they reported to me, that our decision had been anticipated by the troops,
most of those who had come in from the front being already on the road to
the rear, the panic with which they came in still continuing and hurrying them
At -- o'clock the rear guard (Blenker's brigade) moved, covering the retreat,
which was effected during the night and next morning. The troops at Fairfax
Station, leaving by the cars, took with them the bulk of the supplies which had
been sent there. My aide-de-camp, Major Wadsworth, staid at Fairfax Court-House
till late in the morning, to see that the stragglers and weary and worn-out
soldiers were not left behind.
I transmit herewith the reports of the several division and brigade commanders,
to which I refer for the conduct of particular regiments and corps, and a
consolidated return of the killed, wounded, and missing, marked D. From the
latter it will be seen that our killed amounted to 19 officers and 462
non-commissioned officers and privates, and our wounded to 64 officers and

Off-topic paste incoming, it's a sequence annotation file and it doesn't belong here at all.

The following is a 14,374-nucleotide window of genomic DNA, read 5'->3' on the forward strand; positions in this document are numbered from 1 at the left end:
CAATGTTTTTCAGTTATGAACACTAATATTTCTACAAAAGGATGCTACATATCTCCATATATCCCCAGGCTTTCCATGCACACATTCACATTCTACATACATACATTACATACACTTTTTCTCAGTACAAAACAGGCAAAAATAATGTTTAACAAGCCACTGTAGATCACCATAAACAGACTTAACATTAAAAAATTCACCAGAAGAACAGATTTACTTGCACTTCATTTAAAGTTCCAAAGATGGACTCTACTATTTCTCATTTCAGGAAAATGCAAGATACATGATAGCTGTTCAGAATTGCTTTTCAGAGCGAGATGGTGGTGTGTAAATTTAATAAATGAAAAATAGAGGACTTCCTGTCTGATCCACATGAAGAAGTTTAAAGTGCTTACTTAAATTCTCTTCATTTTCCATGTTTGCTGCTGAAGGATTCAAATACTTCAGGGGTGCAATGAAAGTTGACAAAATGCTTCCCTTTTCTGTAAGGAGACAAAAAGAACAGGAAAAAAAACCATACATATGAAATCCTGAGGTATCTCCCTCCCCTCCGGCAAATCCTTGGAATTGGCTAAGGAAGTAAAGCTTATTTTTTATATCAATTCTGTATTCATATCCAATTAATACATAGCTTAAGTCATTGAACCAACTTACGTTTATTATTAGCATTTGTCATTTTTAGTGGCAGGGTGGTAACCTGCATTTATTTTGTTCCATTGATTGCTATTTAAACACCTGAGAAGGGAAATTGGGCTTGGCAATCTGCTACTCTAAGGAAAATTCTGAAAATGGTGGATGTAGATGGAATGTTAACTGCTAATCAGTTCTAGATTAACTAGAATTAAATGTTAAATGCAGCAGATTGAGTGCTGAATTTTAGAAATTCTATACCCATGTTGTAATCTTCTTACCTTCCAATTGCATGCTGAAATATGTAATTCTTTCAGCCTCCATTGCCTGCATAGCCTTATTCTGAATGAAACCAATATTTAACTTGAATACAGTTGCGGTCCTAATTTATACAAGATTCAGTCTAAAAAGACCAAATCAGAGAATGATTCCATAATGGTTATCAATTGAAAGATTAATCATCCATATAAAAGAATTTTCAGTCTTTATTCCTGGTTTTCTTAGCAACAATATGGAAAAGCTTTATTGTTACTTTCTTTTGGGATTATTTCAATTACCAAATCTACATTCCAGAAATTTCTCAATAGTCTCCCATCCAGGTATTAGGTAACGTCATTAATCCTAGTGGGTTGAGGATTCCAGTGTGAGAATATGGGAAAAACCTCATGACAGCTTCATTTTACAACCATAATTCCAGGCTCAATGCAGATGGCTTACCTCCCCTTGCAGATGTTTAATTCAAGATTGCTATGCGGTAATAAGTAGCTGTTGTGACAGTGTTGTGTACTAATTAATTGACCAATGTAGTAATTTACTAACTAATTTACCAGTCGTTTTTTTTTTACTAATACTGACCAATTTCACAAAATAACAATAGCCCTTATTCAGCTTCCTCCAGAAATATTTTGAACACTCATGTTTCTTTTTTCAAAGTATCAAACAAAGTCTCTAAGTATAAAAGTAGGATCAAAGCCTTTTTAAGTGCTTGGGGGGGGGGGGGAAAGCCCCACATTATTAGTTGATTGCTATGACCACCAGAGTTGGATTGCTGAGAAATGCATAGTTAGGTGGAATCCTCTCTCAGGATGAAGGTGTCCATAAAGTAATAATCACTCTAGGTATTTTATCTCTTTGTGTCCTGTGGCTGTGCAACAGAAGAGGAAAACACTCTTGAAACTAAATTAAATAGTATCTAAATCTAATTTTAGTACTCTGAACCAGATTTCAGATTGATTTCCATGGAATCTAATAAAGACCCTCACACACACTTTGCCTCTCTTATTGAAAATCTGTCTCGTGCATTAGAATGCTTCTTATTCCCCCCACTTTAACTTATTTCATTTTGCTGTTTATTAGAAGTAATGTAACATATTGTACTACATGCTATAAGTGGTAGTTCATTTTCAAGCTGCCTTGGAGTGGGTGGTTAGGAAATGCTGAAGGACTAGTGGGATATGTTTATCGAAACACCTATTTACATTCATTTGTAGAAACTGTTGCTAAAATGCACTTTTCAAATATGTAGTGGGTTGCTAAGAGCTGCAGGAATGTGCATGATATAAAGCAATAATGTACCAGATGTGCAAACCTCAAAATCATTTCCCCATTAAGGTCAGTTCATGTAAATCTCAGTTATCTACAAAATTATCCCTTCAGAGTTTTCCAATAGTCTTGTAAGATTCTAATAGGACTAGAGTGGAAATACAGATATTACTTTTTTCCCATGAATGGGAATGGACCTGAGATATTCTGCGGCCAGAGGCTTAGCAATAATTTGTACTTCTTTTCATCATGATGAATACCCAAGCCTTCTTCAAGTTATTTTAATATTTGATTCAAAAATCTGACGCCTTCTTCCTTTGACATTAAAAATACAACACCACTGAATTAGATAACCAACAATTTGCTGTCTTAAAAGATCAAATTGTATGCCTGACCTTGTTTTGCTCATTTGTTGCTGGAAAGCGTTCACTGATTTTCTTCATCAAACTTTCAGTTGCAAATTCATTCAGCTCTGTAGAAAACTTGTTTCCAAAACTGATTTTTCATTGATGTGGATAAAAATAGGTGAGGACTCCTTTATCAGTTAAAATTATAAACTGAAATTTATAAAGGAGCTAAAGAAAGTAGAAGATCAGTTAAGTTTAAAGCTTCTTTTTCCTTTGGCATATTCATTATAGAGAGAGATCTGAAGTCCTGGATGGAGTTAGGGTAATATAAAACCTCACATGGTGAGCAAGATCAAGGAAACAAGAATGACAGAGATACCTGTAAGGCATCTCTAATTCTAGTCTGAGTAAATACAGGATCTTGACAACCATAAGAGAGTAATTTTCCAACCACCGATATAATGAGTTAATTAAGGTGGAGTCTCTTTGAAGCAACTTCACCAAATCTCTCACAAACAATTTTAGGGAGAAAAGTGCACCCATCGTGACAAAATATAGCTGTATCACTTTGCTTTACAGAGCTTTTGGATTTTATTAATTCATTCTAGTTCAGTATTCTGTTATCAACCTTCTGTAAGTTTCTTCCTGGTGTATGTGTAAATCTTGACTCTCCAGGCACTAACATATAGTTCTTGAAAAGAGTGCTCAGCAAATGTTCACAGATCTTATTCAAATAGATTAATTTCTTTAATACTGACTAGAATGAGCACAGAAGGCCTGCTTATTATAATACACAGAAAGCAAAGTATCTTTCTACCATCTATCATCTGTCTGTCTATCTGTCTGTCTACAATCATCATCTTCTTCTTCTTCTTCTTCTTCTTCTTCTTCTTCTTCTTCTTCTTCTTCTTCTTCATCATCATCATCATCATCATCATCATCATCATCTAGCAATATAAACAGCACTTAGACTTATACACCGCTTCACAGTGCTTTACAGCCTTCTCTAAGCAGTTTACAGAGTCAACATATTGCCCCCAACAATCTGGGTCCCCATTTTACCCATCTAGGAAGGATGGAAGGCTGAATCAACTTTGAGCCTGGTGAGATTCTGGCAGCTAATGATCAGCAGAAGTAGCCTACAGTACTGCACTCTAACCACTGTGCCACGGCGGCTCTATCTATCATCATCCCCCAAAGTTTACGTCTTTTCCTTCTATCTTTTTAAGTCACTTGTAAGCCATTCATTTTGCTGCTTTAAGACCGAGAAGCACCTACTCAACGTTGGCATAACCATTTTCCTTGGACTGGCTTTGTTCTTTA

947 non-commissioned officers and privates. Many of the wounded will soon be
able to join the ranks, and will leave our total of killed and disabled from
further service under 1,000.
The return of the missing is very inaccurate, the men supposed to be missing
having fallen into other regiments and gone to Washington; many of the zouaves
to New York. In one brigade the number originally reported at 616 was yesterday
reduced to 174. These reductions are being made daily. In a few days a more
correct return can be made.
Of course nothing accurate is known of the loss of the enemy. An officer of
their forces, coming from them with a flag, admitted 1,800 killed and wounded,
and other information shows this to be much under the true number.
The officer commanding the Eleventh New York (Zouaves) and Colonel Heintzelman
say that the returns of that regiment cannot be relied on, as many there
reported among the casualties have absented themselves since their return, and
have gone to New York.
Among the missing are reported many of our surgeons, who remained in attendance
on our wounded, and were, against the rules of modern warfare, made prisoners.